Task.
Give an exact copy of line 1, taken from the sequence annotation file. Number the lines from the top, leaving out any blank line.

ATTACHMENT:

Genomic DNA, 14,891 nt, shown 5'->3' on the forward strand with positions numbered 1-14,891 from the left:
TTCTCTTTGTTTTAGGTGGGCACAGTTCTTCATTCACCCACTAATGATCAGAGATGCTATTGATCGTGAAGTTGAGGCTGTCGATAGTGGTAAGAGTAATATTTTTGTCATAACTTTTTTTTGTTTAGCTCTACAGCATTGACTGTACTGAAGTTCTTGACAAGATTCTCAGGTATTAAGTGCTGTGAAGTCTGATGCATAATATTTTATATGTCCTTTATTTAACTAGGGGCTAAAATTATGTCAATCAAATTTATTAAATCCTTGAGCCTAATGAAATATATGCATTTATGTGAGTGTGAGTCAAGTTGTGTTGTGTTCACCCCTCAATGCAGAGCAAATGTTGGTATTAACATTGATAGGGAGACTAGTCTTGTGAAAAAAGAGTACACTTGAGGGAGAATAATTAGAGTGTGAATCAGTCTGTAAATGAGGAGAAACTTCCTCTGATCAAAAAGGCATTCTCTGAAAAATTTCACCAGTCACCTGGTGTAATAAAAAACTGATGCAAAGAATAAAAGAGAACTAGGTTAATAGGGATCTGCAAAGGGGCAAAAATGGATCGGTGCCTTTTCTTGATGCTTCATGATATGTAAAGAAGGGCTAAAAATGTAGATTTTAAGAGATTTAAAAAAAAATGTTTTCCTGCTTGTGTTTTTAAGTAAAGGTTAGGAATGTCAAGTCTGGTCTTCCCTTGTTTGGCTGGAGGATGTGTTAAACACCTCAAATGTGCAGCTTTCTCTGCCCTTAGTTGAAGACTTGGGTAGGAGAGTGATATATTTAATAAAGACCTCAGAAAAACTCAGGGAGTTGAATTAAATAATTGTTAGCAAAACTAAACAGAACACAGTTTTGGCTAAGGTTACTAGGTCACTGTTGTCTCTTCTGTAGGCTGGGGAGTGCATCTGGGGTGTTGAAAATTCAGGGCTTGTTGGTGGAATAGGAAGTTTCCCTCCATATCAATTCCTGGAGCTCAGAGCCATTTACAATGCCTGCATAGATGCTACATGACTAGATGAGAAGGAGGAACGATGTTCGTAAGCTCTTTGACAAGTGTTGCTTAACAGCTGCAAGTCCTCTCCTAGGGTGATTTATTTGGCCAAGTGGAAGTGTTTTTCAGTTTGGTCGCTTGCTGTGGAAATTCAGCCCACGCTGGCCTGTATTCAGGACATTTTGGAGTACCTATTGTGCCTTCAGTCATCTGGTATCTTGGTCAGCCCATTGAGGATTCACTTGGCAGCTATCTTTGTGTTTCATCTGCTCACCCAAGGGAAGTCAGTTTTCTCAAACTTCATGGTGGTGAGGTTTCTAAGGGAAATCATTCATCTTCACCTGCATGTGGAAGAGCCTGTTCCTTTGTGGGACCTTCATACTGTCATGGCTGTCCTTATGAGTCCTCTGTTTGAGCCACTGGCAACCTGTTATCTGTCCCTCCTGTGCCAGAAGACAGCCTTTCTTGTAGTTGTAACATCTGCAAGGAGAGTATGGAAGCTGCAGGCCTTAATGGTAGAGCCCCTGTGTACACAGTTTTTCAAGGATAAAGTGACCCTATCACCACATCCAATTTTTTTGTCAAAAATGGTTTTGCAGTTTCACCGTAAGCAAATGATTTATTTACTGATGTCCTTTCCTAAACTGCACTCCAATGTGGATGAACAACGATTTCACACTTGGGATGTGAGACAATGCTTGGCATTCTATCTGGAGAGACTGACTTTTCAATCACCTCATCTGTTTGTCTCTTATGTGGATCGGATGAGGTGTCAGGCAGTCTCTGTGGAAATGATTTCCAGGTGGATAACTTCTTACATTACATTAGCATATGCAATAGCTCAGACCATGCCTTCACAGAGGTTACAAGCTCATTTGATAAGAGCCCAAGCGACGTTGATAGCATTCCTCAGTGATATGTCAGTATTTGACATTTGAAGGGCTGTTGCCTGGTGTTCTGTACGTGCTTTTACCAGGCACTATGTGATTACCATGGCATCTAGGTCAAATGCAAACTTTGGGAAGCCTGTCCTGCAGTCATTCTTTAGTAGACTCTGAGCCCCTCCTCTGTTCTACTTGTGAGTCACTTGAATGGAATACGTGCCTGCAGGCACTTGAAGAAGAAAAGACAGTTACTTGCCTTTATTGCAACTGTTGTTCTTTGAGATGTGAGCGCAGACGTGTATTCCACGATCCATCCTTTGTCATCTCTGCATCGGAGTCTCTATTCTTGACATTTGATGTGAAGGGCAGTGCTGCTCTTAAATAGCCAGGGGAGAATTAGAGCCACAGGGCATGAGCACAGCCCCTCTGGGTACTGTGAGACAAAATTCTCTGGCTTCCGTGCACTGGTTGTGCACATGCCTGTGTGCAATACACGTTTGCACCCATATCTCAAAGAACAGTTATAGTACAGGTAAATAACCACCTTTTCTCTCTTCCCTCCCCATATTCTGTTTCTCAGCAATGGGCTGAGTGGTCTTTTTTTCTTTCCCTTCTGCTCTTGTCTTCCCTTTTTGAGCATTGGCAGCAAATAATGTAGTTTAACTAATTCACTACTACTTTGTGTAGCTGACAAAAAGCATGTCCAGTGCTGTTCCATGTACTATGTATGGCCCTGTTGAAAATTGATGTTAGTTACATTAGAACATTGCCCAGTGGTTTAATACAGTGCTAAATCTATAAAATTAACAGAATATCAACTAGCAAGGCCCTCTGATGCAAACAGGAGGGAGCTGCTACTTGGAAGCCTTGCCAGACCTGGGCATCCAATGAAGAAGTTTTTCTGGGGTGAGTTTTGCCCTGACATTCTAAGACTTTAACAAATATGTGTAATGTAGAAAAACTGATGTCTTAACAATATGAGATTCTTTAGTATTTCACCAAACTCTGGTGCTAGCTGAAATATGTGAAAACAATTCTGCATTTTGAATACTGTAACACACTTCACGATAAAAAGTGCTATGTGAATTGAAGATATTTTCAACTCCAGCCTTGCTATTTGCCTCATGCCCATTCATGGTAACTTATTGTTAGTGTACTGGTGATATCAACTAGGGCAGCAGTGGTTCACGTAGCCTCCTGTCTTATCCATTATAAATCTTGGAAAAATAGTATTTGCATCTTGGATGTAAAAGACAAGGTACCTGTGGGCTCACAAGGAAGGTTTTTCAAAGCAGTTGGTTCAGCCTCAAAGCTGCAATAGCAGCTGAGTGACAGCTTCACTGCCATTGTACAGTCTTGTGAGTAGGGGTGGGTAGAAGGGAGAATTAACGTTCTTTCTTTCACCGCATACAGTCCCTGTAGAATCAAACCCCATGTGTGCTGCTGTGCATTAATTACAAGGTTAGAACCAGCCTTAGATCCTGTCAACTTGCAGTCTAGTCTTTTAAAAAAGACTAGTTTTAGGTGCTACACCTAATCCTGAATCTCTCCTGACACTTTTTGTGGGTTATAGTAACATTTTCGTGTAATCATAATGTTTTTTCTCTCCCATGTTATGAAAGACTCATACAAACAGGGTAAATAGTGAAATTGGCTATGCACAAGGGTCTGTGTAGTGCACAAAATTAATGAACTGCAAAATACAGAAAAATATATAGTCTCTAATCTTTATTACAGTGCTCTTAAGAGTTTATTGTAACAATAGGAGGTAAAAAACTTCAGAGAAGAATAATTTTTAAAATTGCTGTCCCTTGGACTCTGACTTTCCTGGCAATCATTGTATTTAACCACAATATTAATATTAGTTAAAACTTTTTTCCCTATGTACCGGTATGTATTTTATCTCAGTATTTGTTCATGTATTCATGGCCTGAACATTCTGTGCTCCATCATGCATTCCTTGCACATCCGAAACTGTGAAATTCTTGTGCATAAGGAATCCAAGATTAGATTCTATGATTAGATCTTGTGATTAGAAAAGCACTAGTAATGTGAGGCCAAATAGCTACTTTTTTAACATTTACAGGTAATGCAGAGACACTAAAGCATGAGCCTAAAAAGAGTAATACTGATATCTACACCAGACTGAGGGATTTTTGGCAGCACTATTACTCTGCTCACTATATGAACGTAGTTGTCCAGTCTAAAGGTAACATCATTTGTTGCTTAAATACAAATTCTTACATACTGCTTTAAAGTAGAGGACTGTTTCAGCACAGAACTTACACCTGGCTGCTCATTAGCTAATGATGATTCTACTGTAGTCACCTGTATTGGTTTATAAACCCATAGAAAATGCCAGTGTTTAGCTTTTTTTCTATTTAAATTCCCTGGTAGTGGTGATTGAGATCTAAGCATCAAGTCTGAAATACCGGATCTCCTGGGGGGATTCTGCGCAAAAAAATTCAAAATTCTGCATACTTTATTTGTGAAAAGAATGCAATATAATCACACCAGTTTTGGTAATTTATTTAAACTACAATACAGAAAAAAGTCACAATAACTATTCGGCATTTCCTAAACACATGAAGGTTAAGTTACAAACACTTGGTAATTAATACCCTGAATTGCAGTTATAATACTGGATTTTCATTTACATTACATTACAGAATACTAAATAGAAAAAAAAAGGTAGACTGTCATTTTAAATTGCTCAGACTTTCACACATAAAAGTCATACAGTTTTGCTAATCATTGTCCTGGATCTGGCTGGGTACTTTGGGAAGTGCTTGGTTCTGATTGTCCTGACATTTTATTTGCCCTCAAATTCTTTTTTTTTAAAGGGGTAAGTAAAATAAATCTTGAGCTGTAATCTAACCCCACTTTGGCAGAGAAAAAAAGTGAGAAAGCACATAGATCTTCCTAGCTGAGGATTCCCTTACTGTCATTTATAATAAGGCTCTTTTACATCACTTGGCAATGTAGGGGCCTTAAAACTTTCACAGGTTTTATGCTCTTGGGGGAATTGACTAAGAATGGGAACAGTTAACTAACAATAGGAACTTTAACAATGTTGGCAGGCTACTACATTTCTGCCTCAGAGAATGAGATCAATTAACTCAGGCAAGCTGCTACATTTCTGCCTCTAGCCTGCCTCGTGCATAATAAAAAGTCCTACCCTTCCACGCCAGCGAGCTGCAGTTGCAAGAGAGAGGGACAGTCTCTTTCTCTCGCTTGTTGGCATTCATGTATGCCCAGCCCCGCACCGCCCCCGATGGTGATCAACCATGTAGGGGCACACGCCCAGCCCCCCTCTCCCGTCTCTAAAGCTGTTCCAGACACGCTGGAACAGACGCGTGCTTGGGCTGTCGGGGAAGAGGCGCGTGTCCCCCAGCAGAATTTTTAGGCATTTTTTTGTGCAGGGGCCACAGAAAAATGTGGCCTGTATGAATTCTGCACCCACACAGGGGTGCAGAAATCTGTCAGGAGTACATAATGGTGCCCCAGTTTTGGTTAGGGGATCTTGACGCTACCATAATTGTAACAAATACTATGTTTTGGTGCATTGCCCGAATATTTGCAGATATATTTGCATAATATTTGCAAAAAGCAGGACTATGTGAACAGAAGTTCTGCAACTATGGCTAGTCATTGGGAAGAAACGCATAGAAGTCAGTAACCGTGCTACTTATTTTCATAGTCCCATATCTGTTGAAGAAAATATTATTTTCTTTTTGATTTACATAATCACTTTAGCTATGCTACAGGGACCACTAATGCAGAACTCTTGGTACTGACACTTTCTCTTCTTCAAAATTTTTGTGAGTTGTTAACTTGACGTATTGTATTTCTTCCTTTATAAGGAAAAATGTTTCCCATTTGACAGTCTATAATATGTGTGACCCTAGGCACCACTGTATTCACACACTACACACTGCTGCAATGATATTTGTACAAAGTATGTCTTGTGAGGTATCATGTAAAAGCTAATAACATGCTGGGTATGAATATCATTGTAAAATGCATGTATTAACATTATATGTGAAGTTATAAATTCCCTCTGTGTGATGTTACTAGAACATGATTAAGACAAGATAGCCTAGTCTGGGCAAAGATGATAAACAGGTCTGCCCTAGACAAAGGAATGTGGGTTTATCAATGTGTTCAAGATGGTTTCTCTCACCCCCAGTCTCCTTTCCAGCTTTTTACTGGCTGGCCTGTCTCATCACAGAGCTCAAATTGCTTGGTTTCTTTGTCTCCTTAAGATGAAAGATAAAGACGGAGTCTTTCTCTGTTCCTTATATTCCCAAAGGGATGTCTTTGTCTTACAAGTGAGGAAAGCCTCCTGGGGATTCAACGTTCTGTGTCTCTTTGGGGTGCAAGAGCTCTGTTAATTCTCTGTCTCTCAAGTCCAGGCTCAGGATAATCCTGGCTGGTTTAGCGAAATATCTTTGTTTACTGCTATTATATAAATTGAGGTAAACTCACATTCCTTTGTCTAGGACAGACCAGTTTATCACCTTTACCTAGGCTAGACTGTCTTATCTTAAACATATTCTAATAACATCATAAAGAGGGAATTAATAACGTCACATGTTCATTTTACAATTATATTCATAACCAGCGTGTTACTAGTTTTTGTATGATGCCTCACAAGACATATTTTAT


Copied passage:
Genomic DNA, 14,891 nt, shown 5'->3' on the forward strand with positions numbered 1-14,891 from the left: